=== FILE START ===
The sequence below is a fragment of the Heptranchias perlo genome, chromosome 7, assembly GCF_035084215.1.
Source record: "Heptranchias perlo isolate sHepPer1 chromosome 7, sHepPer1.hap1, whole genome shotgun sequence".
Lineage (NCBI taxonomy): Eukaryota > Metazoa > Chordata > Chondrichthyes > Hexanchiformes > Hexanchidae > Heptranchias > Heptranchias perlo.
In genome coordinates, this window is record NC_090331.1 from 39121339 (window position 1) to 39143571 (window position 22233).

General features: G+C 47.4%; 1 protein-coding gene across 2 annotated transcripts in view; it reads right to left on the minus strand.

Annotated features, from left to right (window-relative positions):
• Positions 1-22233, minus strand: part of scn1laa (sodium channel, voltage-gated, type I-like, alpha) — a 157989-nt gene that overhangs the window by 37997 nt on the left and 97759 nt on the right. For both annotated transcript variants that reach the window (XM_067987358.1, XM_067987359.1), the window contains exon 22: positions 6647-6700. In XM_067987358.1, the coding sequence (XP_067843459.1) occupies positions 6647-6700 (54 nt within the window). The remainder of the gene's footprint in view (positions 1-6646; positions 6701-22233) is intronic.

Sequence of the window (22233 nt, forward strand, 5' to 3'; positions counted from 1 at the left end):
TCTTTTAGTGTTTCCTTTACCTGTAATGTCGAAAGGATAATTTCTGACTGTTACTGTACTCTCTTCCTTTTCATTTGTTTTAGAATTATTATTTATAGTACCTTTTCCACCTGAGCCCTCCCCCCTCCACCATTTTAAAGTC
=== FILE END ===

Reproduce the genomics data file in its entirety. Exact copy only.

The sequence below is a fragment of the Heptranchias perlo genome, chromosome 7, assembly GCF_035084215.1.
Source record: "Heptranchias perlo isolate sHepPer1 chromosome 7, sHepPer1.hap1, whole genome shotgun sequence".
Lineage (NCBI taxonomy): Eukaryota > Metazoa > Chordata > Chondrichthyes > Hexanchiformes > Hexanchidae > Heptranchias > Heptranchias perlo.
In genome coordinates, this window is record NC_090331.1 from 39121339 (window position 1) to 39143571 (window position 22233).

General features: G+C 47.4%; 1 protein-coding gene across 2 annotated transcripts in view; it reads right to left on the minus strand.

Annotated features, from left to right (window-relative positions):
• Positions 1-22233, minus strand: part of scn1laa (sodium channel, voltage-gated, type I-like, alpha) — a 157989-nt gene that overhangs the window by 37997 nt on the left and 97759 nt on the right. For both annotated transcript variants that reach the window (XM_067987358.1, XM_067987359.1), the window contains exon 22: positions 6647-6700. In XM_067987358.1, the coding sequence (XP_067843459.1) occupies positions 6647-6700 (54 nt within the window). The remainder of the gene's footprint in view (positions 1-6646; positions 6701-22233) is intronic.

Sequence of the window (22233 nt, forward strand, 5' to 3'; positions counted from 1 at the left end):
TCTTTTAGTGTTTCCTTTACCTGTAATGTCGAAAGGATAATTTCTGACTGTTACTGTACTCTCTTCCTTTTCATTTGTTTTAGAATTATTATTTATAGTACCTTTTCCACCTGAGCCCTCCCCCCTCCACCATTTTAAAGTC